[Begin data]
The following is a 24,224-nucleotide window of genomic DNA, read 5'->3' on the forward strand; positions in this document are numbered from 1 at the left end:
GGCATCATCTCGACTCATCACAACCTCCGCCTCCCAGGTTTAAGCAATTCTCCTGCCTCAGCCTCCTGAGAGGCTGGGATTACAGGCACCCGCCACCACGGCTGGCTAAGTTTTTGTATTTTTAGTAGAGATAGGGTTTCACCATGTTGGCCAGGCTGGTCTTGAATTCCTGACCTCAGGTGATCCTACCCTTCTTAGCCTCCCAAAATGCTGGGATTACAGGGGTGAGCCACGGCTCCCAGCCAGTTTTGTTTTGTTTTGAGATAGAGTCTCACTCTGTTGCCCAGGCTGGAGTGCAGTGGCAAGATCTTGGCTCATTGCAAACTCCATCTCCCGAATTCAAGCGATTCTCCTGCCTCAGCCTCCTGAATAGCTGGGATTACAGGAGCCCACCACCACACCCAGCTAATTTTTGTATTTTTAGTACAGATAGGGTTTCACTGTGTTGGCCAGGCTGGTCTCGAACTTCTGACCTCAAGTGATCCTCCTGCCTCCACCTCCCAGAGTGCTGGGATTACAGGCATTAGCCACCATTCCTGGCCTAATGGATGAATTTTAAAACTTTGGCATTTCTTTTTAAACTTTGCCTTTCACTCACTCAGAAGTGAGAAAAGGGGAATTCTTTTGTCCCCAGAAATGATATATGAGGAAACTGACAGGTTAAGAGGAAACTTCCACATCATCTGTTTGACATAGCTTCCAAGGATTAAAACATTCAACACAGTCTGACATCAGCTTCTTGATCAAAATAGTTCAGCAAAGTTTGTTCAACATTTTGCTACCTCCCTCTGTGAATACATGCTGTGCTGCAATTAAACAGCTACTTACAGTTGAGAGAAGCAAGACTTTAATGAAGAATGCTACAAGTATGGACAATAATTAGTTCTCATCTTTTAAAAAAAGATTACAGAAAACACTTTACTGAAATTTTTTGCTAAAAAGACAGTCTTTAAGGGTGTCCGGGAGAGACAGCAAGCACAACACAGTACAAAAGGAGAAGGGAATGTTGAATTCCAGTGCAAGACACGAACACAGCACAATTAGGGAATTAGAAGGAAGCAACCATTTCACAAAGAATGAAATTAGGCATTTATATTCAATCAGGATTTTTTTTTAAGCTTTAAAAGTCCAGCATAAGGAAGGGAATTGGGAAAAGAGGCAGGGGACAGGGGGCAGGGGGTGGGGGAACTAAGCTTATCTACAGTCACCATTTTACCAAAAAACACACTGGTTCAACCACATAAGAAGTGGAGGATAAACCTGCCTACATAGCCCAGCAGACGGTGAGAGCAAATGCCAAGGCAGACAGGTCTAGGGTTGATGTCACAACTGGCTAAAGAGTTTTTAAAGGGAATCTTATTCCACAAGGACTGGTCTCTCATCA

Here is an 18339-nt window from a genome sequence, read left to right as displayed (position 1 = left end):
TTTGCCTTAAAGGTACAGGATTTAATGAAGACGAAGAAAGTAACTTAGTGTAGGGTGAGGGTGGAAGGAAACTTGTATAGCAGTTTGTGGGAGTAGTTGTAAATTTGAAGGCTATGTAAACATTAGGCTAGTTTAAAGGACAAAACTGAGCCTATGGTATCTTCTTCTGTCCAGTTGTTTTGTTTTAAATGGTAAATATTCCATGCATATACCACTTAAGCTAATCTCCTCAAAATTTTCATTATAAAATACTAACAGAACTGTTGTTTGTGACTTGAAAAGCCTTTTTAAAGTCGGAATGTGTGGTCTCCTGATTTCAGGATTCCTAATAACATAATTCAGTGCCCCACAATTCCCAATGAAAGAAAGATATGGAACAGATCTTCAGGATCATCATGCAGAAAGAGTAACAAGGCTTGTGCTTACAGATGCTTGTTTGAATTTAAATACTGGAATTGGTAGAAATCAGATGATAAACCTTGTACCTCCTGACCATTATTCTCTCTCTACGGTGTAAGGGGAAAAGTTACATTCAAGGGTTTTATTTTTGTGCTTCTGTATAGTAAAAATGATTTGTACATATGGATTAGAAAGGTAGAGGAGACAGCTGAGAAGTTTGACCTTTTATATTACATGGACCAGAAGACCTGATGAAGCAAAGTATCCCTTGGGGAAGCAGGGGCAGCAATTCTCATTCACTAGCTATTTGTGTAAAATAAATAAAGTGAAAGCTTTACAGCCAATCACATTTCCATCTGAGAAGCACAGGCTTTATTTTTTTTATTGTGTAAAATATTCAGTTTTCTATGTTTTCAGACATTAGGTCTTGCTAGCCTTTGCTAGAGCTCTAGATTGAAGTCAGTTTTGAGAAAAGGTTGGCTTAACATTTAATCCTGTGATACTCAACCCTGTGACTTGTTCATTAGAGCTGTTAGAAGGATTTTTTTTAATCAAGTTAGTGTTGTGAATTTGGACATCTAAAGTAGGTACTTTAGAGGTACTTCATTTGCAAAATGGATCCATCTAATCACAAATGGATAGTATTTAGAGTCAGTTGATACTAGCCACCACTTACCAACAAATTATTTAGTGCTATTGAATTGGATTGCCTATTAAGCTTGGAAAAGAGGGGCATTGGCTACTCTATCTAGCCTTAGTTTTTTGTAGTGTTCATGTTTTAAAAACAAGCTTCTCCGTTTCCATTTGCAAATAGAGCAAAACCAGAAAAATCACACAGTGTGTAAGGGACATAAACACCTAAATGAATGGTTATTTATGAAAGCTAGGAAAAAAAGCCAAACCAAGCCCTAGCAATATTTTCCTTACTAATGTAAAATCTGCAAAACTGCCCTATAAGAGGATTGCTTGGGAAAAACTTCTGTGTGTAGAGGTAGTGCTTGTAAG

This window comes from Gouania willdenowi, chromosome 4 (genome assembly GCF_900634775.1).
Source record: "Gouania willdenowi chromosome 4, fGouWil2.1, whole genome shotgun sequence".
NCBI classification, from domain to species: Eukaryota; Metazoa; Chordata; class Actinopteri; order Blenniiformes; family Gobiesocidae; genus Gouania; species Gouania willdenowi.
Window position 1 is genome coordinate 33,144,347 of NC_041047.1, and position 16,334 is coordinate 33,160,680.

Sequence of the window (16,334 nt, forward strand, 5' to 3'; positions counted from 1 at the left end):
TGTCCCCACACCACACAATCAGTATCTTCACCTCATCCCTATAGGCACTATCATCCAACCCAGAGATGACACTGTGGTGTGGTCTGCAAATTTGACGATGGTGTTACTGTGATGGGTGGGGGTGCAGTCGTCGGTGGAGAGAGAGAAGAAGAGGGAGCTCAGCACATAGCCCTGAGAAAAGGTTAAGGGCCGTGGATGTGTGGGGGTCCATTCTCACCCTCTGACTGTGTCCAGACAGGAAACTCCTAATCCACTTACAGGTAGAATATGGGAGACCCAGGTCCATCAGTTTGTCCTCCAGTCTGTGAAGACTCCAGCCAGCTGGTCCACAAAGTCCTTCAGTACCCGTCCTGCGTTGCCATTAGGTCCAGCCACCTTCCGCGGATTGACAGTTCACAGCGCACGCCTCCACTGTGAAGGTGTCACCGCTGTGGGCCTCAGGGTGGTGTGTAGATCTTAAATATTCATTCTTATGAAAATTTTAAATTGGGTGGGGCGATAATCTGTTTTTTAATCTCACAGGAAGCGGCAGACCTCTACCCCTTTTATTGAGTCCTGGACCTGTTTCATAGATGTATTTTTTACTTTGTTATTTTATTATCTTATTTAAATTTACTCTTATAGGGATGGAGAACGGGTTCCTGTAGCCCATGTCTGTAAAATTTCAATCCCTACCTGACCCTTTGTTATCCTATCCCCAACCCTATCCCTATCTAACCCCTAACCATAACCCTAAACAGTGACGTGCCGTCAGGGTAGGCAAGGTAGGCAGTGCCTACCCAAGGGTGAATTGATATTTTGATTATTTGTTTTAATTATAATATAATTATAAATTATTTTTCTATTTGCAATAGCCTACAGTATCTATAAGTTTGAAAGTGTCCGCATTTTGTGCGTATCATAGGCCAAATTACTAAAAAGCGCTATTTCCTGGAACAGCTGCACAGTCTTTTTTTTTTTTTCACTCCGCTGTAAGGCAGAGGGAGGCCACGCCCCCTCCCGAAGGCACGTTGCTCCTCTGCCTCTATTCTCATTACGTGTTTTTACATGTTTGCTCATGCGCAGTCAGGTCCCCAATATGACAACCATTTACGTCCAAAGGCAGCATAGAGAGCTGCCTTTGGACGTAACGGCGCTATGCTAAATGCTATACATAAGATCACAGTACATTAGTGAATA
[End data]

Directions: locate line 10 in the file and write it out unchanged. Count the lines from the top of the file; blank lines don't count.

TGTCCCCACACCACACAATCAGTATCTTCACCTCATCCCTATAGGCACTATCATCCAACCCAGAGATGACACTGTGGTGTGGTCTGCAAATTTGACGATGGTGTTACTGTGATGGGTGGGGGTGCAGTCGTCGGTGGAGAGAGAGAAGAAGAGGGAGCTCAGCACATAGCCCTGAGAAAAGGTTAAGGGCCGTGGATGTGTGGGGGTCCATTCTCACCCTCTGACTGTGTCCAGACAGGAAACTCCTAATCCACTTACAGGTAGAATATGGGAGACCCAGGTCCATCAGTTTGTCCTCCAGTCTGTGAAGACTCCAGCCAGCTGGTCCACAAAGTCCTTCAGTACCCGTCCTGCGTTGCCATTAGGTCCAGCCACCTTCCGCGGATTGACAGTTCACAGCGCACGCCTCCACTGTGAAGGTGTCACCGCTGTGGGCCTCAGGGTGGTGTGTAGATCTTAAATATTCATTCTTATGAAAATTTTAAATTGGGTGGGGCGATAATCTGTTTTTTAATCTCACAGGAAGCGGCAGACCTCTACCCCTTTTATTGAGTCCTGGACCTGTTTCATAGATGTATTTTTTACTTTGTTATTTTATTATCTTATTTAAATTTACTCTTATAGGGATGGAGAACGGGTTCCTGTAGCCCATGTCTGTAAAATTTCAATCCCTACCTGACCCTTTGTTATCCTATCCCCAACCCTATCCCTATCTAACCCCTAACCATAACCCTAAACAGTGACGTGCCGTCAGGGTAGGCAAGGTAGGCAGTGCCTACCCAAGGGTGAATTGATATTTTGATTATTTGTTTTAATTATAATATAATTATAAATTATTTTTCTATTTGCAATAGCCTACAGTATCTATAAGTTTGAAAGTGTCCGCATTTTGTGCGTATCATAGGCCAAATTACTAAAAAGCGCTATTTCCTGGAACAGCTGCACAGTCTTTTTTTTTTTTTCACTCCGCTGTAAGGCAGAGGGAGGCCACGCCCCCTCCCGAAGGCACGTTGCTCCTCTGCCTCTATTCTCATTACGTGTTTTTACATGTTTGCTCATGCGCAGTCAGGTCCCCAATATGACAACCATTTACGTCCAAAGGCAGCATAGAGAGCTGCCTTTGGACGTAACGGCGCTATGCTAAATGCTATACATAAGATCACAGTACATTAGTGAATA